Parents' Guide to

South Side

By Joyce Slaton, Common Sense Media Reviewer

age 15+

Sharp social commentary, language in hilarious series.

South Side Poster Image

A Lot or a Little?

What you will—and won't—find in this TV show.

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Is It Any Good?

Our review:
Parents say: Not yet rated
Kids say: Not yet rated

Sharply observed and absolutely hysterical, this brilliant show is destined to be Chicago's finest export since deep-dish. Co-creators Bashir and Sultan Salahuddin are brothers and native Chicagoans, and it shows -- South Side's fast-paced comedy is packed with insider jokes that will send most viewers scrambling to look up detailed references to Kanye West, Coretta Scott King, and Carl Winslow (we'll save you the search: he was the bumbling cop dad on Family Matters). What fun, to have your intelligence trusted by writers who understand that those who want to will educate themselves on just what's being ably mocked, while some are content to just go with the flow and wait for the next joke. It won't be long, because South Side's the type of series where you're laughing so uproariously at one line that you miss two others.

Police corruption, cycles of poverty, and the desperate tactics the downtrodden sometimes resort to while staying afloat aren't common topics for comedy, and in less sure hands, South Side could be a great big bummer of a drama. But the show's empathy and feel for its characters doesn't stand in the way of the comedy. When officers Turner and Goodnight show up to Rent-T-Own to talk to its employees about local crime, Turner assures the crowd "We are not here to beat anyone today," and leaves discreetly before Quincy collects an "honorarium" of $10 from each employee to bribe them into actually doing their jobs. After getting hired and fired for his first white-collar job, Simon rhapsodizes to K about the experience: "The microwave worked! The plants were alive, so alive! They had doughnuts! I had my own email address!" Englewood may be known as tough neighborhood, but with the Salahuddins as ambassadors, it feels like home.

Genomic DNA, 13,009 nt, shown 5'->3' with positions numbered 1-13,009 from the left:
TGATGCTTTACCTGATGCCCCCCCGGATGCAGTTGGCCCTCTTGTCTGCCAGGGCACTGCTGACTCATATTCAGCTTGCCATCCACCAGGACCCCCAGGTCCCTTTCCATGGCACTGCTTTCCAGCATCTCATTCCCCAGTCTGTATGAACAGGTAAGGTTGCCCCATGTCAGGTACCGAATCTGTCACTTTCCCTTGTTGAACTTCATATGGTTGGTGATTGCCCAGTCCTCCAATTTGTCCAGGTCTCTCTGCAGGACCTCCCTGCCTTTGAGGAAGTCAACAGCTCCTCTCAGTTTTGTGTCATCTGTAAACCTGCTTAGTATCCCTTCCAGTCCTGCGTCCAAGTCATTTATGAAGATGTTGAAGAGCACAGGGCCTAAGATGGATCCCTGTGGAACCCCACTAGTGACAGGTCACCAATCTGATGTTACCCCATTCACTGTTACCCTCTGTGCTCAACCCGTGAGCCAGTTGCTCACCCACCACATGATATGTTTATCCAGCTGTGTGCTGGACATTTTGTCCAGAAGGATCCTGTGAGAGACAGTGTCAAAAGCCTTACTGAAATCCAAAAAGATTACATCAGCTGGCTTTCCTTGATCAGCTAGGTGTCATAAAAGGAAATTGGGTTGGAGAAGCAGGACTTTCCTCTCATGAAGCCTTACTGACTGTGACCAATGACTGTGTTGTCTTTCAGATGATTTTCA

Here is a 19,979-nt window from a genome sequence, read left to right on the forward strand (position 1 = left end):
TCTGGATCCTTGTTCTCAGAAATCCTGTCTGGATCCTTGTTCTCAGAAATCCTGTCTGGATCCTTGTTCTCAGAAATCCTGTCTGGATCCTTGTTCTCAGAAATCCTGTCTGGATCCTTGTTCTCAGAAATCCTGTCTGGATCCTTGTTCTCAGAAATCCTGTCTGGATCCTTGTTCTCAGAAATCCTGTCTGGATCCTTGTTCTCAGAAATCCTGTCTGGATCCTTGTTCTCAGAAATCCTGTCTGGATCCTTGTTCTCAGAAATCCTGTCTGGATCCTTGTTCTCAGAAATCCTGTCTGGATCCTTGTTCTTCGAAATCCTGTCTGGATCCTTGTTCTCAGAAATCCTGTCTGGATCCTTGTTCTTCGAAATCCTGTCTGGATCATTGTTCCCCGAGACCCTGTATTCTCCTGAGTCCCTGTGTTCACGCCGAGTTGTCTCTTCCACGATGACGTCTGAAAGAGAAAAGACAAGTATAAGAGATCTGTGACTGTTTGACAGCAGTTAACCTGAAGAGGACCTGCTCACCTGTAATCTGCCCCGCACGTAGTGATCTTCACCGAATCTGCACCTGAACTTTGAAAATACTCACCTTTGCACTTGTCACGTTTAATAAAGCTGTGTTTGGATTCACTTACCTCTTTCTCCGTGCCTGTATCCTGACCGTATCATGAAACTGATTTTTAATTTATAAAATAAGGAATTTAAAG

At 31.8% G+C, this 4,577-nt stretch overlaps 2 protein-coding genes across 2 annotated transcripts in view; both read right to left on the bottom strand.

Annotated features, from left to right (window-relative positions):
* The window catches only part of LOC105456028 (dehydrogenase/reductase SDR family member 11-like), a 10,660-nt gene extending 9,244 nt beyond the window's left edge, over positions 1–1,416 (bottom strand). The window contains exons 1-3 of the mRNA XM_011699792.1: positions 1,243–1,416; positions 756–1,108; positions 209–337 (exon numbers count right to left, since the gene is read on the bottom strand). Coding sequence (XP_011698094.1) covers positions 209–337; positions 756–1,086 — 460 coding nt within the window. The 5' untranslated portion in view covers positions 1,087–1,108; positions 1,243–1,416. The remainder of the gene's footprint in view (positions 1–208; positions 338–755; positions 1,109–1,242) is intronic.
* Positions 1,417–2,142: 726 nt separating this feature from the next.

TV Details

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